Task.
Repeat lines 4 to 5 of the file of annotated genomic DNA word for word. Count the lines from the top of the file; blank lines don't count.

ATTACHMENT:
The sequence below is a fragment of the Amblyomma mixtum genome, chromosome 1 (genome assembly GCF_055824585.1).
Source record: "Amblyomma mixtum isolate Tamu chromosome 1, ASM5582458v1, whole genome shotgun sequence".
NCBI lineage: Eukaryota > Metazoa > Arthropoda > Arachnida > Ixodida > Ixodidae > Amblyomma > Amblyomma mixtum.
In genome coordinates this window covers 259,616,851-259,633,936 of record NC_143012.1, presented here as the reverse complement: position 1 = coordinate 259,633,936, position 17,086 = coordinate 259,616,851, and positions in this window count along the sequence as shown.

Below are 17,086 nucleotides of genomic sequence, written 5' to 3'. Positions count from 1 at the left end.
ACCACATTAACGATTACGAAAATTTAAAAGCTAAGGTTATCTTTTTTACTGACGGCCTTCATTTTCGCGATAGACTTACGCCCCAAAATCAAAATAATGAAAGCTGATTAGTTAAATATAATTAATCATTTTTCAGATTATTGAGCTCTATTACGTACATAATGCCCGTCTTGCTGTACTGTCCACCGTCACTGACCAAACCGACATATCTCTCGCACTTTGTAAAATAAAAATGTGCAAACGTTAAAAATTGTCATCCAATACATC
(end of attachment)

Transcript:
In genome coordinates this window covers 259,616,851-259,633,936 of record NC_143012.1, presented here as the reverse complement: position 1 = coordinate 259,633,936, position 17,086 = coordinate 259,616,851, and positions in this window count along the sequence as shown.

Below are 17,086 nucleotides of genomic sequence, written 5' to 3'. Positions count from 1 at the left end.